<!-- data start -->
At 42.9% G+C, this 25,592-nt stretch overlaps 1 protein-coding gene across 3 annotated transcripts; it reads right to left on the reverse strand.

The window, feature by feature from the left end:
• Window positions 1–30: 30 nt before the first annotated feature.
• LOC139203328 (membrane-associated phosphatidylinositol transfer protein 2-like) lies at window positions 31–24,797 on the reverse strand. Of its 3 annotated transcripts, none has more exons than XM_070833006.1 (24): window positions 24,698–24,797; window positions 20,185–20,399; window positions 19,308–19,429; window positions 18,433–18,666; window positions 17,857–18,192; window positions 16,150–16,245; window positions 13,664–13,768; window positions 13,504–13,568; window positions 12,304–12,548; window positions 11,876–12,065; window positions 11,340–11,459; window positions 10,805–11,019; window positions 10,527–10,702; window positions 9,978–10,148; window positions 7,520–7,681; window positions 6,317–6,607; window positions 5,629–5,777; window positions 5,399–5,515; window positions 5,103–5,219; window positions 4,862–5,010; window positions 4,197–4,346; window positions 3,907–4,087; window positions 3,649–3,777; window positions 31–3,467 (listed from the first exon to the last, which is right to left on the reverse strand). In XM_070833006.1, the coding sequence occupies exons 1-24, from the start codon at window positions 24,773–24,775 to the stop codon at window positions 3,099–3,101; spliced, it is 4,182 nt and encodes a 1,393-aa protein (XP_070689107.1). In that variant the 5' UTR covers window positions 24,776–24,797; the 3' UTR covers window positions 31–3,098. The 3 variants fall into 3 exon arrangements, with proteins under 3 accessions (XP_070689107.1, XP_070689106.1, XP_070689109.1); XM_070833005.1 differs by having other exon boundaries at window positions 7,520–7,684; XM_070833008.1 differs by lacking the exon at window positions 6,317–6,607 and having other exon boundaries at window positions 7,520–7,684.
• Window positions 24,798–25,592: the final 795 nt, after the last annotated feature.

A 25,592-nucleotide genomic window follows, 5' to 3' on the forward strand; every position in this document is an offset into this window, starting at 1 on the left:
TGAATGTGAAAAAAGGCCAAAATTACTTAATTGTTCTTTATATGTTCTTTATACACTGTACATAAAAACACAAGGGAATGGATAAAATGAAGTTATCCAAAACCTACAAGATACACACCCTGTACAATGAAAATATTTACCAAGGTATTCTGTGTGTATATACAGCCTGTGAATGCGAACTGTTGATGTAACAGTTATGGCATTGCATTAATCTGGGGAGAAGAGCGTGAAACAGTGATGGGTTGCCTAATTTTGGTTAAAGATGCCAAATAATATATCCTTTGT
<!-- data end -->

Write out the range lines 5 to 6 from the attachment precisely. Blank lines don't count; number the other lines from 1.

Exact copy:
• Window positions 24,798–25,592: the final 795 nt, after the last annotated feature.

A 25,592-nucleotide genomic window follows, 5' to 3' on the forward strand; every position in this document is an offset into this window, starting at 1 on the left: